by Miguel E. Rodriguez

Director: Wayne Kramer
Cast: Paul Walker, Cameron Bright, Vera Farmiga, Chazz Palminteri
My Rating: 8/10
Rotten Tomatometer: 41%

PLOT: A low-ranking thug (Walker) is entrusted by his boss to dispose of a gun that killed corrupt cops, but things spiral out of control when the gun somehow winds up in the hands of his neighbor’s son (Bright).


First of all, this is most assuredly NOT a remake of the quintessentially ‘80s comedy thriller of the same name, starring Billy Crystal and Gregory Hines, who, although they were very funny, were two of the most unconvincing street cops since…ever.

No.  This is one of the most twisted, sordid, blood-soaked retelling of a Grimms-esque fairy tale I’ve ever seen.  Like someone kidnapped Quentin Tarantino and force-fed him only moonshine and methamphetamines for a week, then told him to sit down and re-write the story of Hansel and Gretel, but to make it take place in modern-day lower-middle-class New Jersey, and don’t forget the guns, Russian thugs, and brief, um, cunning linguistics.

Yeah.  It’s that kind of movie.

I haven’t read the negative reviews of this film, so I couldn’t tell you what turned so many people OFF.  I can only report what turned me ON.

A big part of it is the energetic storytelling at work: lots of digitally enhanced camera tricks, the occasional rewind, tilting the camera when you really didn’t have to, sudden speed-ups…very stylistic.  Tony Scott did a bit of the same thing in Domino, released a few months earlier, and Oliver Stone sort of pioneered this kind of thing with the wildly weird Natural Born Killers.  So it’s not like I haven’t seen this before, but it really works with this lurid material.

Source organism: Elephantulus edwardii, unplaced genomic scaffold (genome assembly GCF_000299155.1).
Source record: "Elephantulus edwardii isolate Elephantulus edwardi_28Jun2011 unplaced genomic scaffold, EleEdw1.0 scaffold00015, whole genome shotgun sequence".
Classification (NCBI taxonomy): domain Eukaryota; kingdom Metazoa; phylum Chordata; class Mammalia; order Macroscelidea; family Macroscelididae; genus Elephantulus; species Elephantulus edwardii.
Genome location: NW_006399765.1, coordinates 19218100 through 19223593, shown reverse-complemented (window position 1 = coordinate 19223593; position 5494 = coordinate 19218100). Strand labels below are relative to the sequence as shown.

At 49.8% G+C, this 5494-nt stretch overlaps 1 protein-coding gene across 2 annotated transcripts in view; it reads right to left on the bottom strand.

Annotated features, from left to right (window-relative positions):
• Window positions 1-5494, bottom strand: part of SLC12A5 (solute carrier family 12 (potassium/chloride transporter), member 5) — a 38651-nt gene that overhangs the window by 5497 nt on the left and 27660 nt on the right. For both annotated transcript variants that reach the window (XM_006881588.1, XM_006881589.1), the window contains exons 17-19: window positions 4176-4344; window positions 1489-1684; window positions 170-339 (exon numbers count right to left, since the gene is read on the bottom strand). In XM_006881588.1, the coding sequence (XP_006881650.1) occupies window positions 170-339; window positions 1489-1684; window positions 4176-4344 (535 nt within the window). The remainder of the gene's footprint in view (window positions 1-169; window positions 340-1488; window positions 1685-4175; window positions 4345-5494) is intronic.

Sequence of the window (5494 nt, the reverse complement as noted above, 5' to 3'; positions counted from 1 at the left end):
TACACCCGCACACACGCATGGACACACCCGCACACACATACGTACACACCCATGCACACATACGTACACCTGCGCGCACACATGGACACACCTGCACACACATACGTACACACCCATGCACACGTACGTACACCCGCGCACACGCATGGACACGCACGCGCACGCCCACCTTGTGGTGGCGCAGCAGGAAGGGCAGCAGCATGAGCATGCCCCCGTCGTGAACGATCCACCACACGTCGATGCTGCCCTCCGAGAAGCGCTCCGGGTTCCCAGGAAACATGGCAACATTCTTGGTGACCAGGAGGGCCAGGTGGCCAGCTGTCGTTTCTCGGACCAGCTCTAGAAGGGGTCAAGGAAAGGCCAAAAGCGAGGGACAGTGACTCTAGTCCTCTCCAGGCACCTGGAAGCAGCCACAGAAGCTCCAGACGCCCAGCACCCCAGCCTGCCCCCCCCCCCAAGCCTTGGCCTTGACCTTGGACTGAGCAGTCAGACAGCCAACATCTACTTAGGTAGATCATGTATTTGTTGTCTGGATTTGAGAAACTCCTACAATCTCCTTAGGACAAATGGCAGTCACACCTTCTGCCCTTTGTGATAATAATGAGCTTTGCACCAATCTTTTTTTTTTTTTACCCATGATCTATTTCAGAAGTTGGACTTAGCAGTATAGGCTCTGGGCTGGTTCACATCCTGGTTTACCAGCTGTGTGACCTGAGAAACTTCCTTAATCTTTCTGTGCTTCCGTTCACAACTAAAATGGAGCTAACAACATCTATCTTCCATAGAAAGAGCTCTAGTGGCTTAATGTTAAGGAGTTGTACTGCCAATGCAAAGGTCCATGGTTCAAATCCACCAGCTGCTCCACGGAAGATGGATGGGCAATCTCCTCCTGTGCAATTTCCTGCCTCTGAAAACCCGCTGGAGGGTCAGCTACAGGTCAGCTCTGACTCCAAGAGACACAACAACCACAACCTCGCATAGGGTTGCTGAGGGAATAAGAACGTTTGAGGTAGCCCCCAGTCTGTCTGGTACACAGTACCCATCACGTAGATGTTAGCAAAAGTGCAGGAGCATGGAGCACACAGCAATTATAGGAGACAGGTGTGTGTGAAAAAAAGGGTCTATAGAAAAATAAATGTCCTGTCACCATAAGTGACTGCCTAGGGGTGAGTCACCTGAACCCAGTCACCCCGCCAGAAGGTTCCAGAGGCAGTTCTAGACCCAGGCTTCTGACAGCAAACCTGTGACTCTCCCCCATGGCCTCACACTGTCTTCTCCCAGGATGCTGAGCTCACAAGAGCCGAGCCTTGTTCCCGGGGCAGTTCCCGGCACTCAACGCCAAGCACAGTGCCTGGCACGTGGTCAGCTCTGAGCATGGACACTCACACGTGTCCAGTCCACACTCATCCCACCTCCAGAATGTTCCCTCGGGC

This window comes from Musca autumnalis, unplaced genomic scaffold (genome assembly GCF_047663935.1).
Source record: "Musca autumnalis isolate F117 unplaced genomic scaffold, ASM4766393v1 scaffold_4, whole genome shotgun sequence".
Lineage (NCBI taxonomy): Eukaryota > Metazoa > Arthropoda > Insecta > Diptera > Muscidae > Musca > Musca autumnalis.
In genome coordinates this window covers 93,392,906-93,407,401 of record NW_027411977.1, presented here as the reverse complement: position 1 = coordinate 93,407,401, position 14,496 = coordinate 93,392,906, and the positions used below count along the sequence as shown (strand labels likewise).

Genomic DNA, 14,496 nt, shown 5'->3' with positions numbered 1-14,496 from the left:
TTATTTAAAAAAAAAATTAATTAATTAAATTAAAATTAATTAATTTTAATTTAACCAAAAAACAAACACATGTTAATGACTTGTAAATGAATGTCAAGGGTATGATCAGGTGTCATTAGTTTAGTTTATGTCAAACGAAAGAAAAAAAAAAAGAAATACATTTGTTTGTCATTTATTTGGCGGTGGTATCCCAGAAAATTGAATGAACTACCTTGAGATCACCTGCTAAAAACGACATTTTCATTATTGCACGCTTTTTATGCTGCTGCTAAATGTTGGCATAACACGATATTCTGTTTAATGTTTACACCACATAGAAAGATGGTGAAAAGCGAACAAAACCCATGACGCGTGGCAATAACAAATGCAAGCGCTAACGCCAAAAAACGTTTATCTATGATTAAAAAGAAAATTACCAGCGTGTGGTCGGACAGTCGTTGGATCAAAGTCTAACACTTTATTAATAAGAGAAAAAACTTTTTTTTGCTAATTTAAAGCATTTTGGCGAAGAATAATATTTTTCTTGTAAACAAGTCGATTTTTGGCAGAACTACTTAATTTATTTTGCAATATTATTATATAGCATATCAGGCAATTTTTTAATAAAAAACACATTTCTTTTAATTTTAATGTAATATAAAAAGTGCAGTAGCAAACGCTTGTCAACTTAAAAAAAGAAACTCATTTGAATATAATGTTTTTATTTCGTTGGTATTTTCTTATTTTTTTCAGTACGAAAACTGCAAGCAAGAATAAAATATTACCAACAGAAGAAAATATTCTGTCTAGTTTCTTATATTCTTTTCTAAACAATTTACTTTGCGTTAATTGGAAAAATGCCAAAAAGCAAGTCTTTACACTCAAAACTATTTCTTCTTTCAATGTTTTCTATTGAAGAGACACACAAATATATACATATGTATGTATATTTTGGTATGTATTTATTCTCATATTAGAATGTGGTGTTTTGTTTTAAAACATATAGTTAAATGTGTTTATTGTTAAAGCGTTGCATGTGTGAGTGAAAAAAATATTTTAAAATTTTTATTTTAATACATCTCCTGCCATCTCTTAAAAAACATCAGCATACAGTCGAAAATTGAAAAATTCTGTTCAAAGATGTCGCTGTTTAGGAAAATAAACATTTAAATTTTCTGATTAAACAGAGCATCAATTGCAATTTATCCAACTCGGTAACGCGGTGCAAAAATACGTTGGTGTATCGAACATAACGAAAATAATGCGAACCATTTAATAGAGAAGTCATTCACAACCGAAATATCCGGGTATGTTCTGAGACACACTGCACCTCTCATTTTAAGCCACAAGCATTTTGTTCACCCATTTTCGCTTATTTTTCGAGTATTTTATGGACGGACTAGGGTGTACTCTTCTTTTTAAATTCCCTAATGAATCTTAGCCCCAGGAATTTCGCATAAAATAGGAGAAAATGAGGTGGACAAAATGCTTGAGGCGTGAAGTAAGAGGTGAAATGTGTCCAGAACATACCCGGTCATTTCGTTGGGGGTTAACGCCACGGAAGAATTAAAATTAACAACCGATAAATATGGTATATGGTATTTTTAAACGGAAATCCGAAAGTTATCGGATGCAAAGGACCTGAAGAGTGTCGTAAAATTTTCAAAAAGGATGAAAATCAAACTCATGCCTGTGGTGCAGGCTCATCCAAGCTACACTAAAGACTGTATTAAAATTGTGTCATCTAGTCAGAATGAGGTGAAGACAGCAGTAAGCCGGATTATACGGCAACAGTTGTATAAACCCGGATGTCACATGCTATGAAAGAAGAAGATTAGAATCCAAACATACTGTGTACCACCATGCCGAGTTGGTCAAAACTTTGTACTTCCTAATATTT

Which brings me to another big part of why I like this movie: the story.  On the surface, it’s your standard kid-in-peril, race-against-time thriller.  Paul Walker absolutely, positively HAS to get his hands on the dirty gun that Cameron Bright manages to steal and go into hiding with.

But tilt your head and squint your eyes, and you can see the whole thing is basically a guns-blood-and-broads version of a classic fairy tale, where a young innocent traverses the unforgiving countryside while being pursued by deadly forces.  On the way, he meets up with various colorful characters, who aren’t all bad, but they’re certainly not all good.

In this case, instead of trolls and ogres, our innocent character encounters, not necessarily in this order: the Russian mafia, a hooker with a heart of gold, her vengeful pimp, a creepy homeless guy, crooked cops, his own abusive father, and, in the movie’s squirmiest moment, a creepy married couple who show an inordinate amount of compassion for, and interest in, this lost child, and who seem to have the most nefarious motives of anyone else in the film.

And that’s just the “B” story.

The “A” story revolves around Paul Walker’s character trying to retrieve the gun Bright has stolen.  He bounces around like a pinball with his own son in tow, spewing profanity like it’s going out of style, beating up lesser thugs, lying to superior thugs, always just one step behind Bright who is sure Walker is going to kill him.

I dunno, for me, the dynamic camerawork and the shocking subject matter all worked.  It’s a fun, trippy ride, with just desserts getting served all around.  I’m sure people have an issue with the ending, but what would they have preferred when it comes to a popcorn movie like this?

After all, how do MOST fairy tales end?

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